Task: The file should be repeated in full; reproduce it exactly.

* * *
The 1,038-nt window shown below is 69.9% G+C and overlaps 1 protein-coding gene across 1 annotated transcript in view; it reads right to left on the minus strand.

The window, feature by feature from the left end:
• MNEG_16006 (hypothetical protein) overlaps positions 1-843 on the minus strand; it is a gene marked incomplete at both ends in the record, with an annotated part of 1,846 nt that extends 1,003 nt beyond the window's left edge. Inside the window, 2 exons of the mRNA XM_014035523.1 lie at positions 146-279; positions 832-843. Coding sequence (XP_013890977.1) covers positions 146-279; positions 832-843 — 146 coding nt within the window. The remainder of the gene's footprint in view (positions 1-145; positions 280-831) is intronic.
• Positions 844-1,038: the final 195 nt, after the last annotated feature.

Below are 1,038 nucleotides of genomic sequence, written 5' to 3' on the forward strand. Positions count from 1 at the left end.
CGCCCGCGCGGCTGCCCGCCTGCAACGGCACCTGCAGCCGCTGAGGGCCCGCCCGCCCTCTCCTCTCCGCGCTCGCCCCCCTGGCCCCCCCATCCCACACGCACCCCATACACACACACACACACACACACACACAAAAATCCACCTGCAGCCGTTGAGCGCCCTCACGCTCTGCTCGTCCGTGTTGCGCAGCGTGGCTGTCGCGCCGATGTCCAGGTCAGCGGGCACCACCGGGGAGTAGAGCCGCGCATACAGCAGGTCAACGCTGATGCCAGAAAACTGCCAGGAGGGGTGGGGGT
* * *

The 1,038-nt window shown below is 69.9% G+C and overlaps 1 protein-coding gene across 1 annotated transcript in view; it reads right to left on the minus strand.

The window, feature by feature from the left end:
• MNEG_16006 (hypothetical protein) overlaps positions 1-843 on the minus strand; it is a gene marked incomplete at both ends in the record, with an annotated part of 1,846 nt that extends 1,003 nt beyond the window's left edge. Inside the window, 2 exons of the mRNA XM_014035523.1 lie at positions 146-279; positions 832-843. Coding sequence (XP_013890977.1) covers positions 146-279; positions 832-843 — 146 coding nt within the window. The remainder of the gene's footprint in view (positions 1-145; positions 280-831) is intronic.
• Positions 844-1,038: the final 195 nt, after the last annotated feature.

Below are 1,038 nucleotides of genomic sequence, written 5' to 3' on the forward strand. Positions count from 1 at the left end.
CGCCCGCGCGGCTGCCCGCCTGCAACGGCACCTGCAGCCGCTGAGGGCCCGCCCGCCCTCTCCTCTCCGCGCTCGCCCCCCTGGCCCCCCCATCCCACACGCACCCCATACACACACACACACACACACACACACAAAAATCCACCTGCAGCCGTTGAGCGCCCTCACGCTCTGCTCGTCCGTGTTGCGCAGCGTGGCTGTCGCGCCGATGTCCAGGTCAGCGGGCACCACCGGGGAGTAGAGCCGCGCATACAGCAGGTCAACGCTGATGCCAGAAAACTGCCAGGAGGGGTGGGGGT